NTP finds maternal exposure to PBDEs causes liver toxicity in rat pups
Division of the National Toxicology Program (NTP) researchers revealed that exposure to pentabromodiphenyl ethers (PBDEs), which are a mixture of chemicals used as flame retardants, alters the expression profile of liver genes in newborn rat pups. The findings identify early biomarkers of PBDE toxicity that may help predict the risk of toxicity and cancer after long-term exposure.
PBDEs were widely used in household products, including electronic devices, furniture, and textiles, but due to their harmful effects on the thyroid, liver, and developing brain, they were phased out. However, PBDE constituents can still be detected in the environment and in body fluids such as breast milk, which suggests a potential exposure to infants. Because the liver is one of the first organs that respond to toxicants, the authors wanted to determine whether exposure to PBDEs in utero could induce gene expression alterations in the livers of neonatal rat pups.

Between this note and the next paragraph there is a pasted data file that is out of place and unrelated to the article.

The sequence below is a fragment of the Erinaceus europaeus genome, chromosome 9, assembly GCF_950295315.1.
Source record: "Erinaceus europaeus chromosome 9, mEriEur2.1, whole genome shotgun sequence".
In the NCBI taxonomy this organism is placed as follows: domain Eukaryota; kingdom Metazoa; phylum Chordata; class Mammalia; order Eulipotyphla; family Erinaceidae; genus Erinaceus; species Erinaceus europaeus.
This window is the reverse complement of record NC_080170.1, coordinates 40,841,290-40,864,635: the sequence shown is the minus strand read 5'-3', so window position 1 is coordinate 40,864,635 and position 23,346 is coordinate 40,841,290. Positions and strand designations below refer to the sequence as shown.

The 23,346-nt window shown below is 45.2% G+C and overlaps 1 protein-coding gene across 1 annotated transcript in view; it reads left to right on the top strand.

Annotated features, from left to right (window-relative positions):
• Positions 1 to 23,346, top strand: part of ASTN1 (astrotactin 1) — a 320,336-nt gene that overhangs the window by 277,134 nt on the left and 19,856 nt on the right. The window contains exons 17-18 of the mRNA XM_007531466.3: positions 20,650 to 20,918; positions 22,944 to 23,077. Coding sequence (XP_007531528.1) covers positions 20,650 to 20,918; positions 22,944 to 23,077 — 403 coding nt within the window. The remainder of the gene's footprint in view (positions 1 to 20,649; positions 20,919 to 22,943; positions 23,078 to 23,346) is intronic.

The scientists treated pregnant rats with either a PBDE mixture called DE-71, or its primary constituent, PBDE-47, which is the most dominant congener detected in human tissues. They found decreased thyroid hormone levels in the pups. Global gene expression alterations involved in detoxification, the antioxidant system, and membrane transport were observed in the pups. These early toxicogenomic indicators may be used to help prioritize chemicals for a more complete toxicity and cancer risk evaluation. (QX)
Citation: Dunnick JK, Shockley KR, Morgan DL, Travlos GS, Gerrish K, Ton TT, Wilson R, Brar SS, Brix AE, Waidyanatha S, Mutlu E, Pandiri AKR. 2019. Hepatic transcriptomic patterns in the neonatal rat after pentabromodiphenyl ether exposure. Toxicol Pathol; doi: 10.1177/0192623319888433 [Online 12 December 2019].